Backpack Journalism at Creighton University is a collaboration between the Theology Department and the Journalism, Media, & Computing Department. It came about because of a theologian interested in social justice and filmmaking and a journalist and an artist interested in filmmaking and social justice.
Each summer, a small group of students travels to a community in search of a story. Led by professors Dr. John O’Keefe, Tim Guthrie, and Carol Zuegner, the students immerse themselves in the communities, interviewing, filming, recording, and writing. When they return to Creighton, they take the stories they have collected and develop them into a short documentary film. The Backpack Journalism documentaries have been accepted at several film festivals, including the Omaha Film Festival. The class has traveled to such far-flung places as the Dominican Republic and Uganda, Bethel Alaska and Nogales Arizona/Sonora. The next project is tentatively planned for Northern Uganda in 2018.
It’s a word that we learned on our very first day in Nogales. One of the Kino Border Initiative’s main goals is for groups to leave with an understanding of the complicated reality of migration. After two weeks on the border, I can’t imagine anyone leaving without complication packed in his or her baggage.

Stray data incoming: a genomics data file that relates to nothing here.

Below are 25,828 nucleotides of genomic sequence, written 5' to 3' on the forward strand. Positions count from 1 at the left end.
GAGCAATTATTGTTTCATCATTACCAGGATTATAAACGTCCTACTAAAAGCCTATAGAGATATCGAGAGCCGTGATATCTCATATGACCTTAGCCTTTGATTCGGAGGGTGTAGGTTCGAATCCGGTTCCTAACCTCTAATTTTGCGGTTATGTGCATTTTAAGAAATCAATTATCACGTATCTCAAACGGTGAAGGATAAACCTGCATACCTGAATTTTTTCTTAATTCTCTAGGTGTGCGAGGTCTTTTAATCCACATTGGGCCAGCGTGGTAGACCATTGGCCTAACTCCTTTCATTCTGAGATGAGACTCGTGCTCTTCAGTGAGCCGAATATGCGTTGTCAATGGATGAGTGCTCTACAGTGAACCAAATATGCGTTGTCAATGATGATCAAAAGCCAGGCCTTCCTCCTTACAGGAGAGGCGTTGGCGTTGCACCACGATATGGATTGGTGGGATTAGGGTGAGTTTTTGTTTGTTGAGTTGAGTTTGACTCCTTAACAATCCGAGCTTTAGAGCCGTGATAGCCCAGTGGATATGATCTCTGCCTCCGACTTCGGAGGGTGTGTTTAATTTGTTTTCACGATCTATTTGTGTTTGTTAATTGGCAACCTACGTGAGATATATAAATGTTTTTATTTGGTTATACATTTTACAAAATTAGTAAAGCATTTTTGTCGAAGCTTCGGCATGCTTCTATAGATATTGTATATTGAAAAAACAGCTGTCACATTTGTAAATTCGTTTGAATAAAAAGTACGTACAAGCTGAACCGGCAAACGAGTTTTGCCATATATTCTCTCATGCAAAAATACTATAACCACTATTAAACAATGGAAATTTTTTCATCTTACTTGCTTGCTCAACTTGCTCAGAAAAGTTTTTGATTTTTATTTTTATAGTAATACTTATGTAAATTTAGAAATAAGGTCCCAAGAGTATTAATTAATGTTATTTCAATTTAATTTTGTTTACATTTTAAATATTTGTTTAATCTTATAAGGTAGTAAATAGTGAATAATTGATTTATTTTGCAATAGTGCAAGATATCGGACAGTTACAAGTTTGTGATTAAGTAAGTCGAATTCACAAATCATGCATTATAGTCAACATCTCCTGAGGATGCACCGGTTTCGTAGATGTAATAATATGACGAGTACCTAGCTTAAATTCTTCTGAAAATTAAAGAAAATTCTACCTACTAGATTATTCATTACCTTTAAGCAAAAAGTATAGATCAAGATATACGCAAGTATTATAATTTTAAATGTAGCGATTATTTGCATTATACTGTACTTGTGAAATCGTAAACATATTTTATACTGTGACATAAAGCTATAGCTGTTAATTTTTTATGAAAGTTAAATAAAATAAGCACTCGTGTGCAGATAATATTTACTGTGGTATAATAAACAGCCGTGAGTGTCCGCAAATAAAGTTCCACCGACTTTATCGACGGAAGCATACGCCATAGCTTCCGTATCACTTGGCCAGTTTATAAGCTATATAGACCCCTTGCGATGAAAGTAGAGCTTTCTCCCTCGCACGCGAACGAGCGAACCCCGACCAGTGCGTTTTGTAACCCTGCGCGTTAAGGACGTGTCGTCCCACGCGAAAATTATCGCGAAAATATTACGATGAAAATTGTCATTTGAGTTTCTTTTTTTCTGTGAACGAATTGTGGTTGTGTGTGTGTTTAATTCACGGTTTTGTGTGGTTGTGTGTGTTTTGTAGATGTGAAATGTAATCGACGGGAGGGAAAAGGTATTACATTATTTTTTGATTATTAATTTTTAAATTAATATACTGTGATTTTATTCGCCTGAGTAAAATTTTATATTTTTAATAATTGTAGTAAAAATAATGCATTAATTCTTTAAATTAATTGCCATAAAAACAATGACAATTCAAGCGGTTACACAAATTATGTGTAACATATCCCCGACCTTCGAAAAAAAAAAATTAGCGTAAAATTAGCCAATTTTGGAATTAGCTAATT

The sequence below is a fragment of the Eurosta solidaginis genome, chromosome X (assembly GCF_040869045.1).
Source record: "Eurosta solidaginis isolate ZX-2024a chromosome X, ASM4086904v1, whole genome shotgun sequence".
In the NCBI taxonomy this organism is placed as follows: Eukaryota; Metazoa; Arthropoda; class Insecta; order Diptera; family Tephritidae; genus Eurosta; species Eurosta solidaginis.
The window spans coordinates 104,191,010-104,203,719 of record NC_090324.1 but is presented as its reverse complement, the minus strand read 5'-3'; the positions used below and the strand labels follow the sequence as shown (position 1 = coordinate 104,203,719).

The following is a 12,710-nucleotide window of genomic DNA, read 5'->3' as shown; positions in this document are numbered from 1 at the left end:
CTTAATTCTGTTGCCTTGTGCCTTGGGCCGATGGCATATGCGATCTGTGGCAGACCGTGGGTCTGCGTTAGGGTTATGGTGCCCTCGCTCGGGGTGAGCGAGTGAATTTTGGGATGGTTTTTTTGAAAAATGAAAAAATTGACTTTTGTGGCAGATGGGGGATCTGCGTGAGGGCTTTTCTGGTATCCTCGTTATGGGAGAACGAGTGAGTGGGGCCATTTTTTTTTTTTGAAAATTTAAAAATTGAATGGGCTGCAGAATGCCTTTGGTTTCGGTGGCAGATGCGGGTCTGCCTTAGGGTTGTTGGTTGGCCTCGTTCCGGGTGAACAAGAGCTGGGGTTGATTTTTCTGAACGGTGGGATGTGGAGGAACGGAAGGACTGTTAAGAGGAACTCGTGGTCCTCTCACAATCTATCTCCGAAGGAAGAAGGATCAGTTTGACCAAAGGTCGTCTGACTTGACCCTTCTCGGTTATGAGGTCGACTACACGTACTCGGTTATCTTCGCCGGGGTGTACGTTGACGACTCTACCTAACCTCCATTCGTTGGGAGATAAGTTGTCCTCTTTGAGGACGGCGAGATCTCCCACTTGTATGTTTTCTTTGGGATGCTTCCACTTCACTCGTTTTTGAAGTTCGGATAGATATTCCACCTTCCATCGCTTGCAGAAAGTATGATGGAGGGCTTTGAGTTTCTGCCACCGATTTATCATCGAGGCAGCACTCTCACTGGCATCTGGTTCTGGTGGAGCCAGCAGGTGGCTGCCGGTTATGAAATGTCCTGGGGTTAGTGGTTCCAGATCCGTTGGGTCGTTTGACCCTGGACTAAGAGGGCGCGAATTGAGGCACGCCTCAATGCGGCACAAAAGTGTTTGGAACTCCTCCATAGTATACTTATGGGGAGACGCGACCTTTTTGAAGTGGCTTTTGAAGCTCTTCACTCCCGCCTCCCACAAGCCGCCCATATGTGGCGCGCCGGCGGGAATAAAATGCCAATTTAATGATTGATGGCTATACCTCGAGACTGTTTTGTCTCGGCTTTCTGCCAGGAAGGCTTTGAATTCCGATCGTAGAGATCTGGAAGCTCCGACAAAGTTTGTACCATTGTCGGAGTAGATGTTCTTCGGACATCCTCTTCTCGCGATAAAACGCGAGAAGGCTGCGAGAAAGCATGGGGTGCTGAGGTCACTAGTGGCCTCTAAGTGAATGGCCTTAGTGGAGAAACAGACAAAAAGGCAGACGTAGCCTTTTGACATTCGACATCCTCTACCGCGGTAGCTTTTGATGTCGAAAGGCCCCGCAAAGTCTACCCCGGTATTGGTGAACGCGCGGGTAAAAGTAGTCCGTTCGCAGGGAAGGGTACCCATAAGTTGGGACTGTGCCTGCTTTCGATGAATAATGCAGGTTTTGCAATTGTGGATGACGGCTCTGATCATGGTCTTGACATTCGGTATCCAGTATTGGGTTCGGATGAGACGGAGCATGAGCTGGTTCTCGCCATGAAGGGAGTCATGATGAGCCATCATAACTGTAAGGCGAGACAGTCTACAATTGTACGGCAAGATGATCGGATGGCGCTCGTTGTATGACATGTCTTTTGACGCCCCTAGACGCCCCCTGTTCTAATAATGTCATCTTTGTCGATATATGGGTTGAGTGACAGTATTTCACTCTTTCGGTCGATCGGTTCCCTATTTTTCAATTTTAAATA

I thought I learned complication from the desert walk, our discussions with people who work on the border, Operation Streamline or the migrant’s stories, but I didn’t understand it until I got back home.
When my family asked what I learned, my mind went blank. I felt like every question, every frustration, every sign of hope was at the tip of my tongue but couldn’t escape; I had so much to say, but no way to say it.
That frustrating feeling was when I truly understood the layers of complication that migration carries. I always knew the layers were there and I uncovered even more during the trip, but to know and to understand are not the same thing.
I think this is part of Kino’s magic; they taught us as much as they could, but left the understanding for a later date.
Now that I truly understand, I am so thankful for the outlet of film.
Even though I often find myself frustrated and overwhelmed with migration’s level of complexity; knowing that there will be an epic film full of b-roll and sick edits, gives me relief.
There are no easy solutions to immigration. There are issues in every sector and across both sides of the border. The corruption that is the immigration system means that we are far from having a solution.
I can walk away from this project saying that I still don’t understand everything there is to know about immigration. Some of the questions I’m left with include:
I need to know why we have not had immigration reform before this. I need to know why we are constantly seeking the most simplistic answers to the most difficult questions. I need to know why we cannot band together when we clearly know the wrong of something, but refuse to do anything about it.